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How Audio and battery fingerprinting is being used to track you online

Websites and advertising companies love to know who you are and what you get up to on the web. The more they can find out about you and what you like, the better they can target ads at you. Of course, most internet users are none too keen on providing them with such intimate and privacy-invasive information. This results in an escalating arms race between advertisers keen to uniquely identify website visitors and track them as they surf the web, and ordinary internet users keen to protect their privacy. An increasingly prominent weapon in advertisers arsenal is fingerprinting…

I have discussed browser fingerprinting before. This invasive technique uses attributes that make your web browser different from others users’ browsers (such as browser name, operating system, and exact version number of the browser, installed fonts and plugins, supported data types (so-called MIME types), screen resolution, system colors and more) to uniquely identify you when you visit a website. And once uniquely identified, you can be tracked as you visit other websites.

I have also discussed canvas fingerprinting, a special form of browser fingerprinting that uses a script that asks your browser to draw a hidden image, and then uses tiny variations in how the image is drawn to generate a unique ID code, which can then be used to track you.

Audio (or AudioContext) fingerprinting

Researchers at Princeton University have found (.pdf) that use of a new variation on this idea, audio fingerprinting, is becoming increasingly common. This technique leverages the JavaScript AudioContect API in order to help uniquely identify users,

Audio signals processed on different machines or browsers may have slight differences due to hardware or software differences between the machines, while the same combination of machine and browser will produce the same output… Using the AudioContext API to fingerprint does not collect sound played or recorded by your machine. An AudioContext fingerprint is a property of your machine's audio stack itself.

Audio fingerprinting details

If you would like to see your audio fingerprint, the researchers have created the AudioContext Fingerprint Test Page, which provides a visualisation your fingerprint based on information collected using the AudioContext and Canvas APIs installed on your system.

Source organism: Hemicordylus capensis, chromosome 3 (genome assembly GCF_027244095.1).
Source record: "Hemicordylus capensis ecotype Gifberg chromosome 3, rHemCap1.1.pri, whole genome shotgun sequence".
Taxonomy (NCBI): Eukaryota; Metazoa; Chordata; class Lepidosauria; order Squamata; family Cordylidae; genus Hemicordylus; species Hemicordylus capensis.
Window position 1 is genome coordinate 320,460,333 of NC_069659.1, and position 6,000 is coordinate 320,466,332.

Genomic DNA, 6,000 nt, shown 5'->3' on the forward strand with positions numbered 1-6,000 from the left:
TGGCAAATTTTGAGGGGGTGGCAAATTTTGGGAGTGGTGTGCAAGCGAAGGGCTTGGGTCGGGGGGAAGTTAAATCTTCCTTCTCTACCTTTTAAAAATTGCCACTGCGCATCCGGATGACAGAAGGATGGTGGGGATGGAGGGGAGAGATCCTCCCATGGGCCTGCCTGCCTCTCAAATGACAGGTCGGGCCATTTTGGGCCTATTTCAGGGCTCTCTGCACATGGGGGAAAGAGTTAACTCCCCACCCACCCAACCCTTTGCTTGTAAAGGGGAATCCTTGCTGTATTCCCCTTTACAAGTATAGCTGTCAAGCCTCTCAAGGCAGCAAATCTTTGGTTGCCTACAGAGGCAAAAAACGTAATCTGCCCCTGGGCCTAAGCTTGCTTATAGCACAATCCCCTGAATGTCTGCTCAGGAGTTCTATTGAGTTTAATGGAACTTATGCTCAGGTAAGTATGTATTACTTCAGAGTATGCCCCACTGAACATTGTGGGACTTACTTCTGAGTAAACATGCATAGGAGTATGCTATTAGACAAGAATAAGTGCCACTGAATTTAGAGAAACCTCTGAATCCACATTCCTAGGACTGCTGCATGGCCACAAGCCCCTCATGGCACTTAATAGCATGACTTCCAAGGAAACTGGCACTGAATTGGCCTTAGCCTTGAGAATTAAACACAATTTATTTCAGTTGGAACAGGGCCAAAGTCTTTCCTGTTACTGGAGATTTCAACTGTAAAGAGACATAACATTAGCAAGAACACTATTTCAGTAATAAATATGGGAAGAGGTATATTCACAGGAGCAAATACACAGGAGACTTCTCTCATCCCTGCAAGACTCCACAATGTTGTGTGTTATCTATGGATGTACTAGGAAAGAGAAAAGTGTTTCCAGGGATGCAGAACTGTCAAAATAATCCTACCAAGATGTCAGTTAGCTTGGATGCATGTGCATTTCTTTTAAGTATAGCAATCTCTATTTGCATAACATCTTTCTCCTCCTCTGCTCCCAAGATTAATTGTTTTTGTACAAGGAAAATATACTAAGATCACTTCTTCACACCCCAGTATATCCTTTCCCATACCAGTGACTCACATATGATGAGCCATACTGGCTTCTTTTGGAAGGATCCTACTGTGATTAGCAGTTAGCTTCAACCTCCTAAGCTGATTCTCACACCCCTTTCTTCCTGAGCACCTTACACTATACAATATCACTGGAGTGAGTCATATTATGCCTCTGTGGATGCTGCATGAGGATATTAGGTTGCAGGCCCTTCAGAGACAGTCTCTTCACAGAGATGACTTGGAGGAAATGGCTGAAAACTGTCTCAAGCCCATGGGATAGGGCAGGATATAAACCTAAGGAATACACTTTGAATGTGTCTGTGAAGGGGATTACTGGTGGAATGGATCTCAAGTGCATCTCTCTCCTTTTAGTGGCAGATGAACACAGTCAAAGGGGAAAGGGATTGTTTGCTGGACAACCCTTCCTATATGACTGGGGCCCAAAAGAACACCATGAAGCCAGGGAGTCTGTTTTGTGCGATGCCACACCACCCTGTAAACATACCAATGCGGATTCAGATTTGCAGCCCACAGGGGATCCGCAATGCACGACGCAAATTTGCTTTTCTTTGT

Audiocontext fingerprint

Battery (Status API) Fingerprinting

This technique uses a little-known HTML5 “feature” called the Battery Status API to detect how much battery power is left your laptop, tablet, or smart phone when you visit a website.

The official World Wide Web Consortium (W3C, the organisation that oversees the development of the web’s standards) specification states that this API has a minimal impact on privacy. A paper (.pdf) by French and Belgian security researchers, however, found that,

A third-party script that is present across multiple websites can link users’ visits in a short time interval by exploiting the battery information provided to Web scripts. In order to do that, scripts can use the values of battery level, dischargingTime and chargingTime. The readings will be consistent on each of the sites, because of the fact that the update intervals (and their times) are identical. This could enable the third-party script to link these concurrent visits. Moreover, in case the user leaves these sites but then, shortly afterwards, visits another site with the same third-party script, the readings would likely be utilized to help in linking the current visit with the preceding ones.” 

The researchers also noted that in addition to tracking website visitors using their battery level, battery capacity could also be used as a tracking vector. Battery fingerprinting is mentioned Princeton paper too, although those researchers found only two scripts that exploited it.